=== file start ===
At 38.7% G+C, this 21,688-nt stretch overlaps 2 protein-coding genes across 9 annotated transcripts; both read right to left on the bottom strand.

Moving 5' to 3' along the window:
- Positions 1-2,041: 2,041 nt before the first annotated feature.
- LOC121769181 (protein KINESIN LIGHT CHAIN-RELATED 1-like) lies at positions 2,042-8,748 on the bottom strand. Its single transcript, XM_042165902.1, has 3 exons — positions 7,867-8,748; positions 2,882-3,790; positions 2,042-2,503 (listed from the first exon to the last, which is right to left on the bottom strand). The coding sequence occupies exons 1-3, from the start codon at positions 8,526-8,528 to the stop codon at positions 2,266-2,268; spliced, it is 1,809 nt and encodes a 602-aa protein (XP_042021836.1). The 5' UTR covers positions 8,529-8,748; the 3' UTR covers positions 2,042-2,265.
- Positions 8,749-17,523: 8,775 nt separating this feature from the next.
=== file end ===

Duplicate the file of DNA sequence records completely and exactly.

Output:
At 38.7% G+C, this 21,688-nt stretch overlaps 2 protein-coding genes across 9 annotated transcripts; both read right to left on the bottom strand.

Moving 5' to 3' along the window:
- Positions 1-2,041: 2,041 nt before the first annotated feature.
- LOC121769181 (protein KINESIN LIGHT CHAIN-RELATED 1-like) lies at positions 2,042-8,748 on the bottom strand. Its single transcript, XM_042165902.1, has 3 exons — positions 7,867-8,748; positions 2,882-3,790; positions 2,042-2,503 (listed from the first exon to the last, which is right to left on the bottom strand). The coding sequence occupies exons 1-3, from the start codon at positions 8,526-8,528 to the stop codon at positions 2,266-2,268; spliced, it is 1,809 nt and encodes a 602-aa protein (XP_042021836.1). The 5' UTR covers positions 8,529-8,748; the 3' UTR covers positions 2,042-2,265.
- Positions 8,749-17,523: 8,775 nt separating this feature from the next.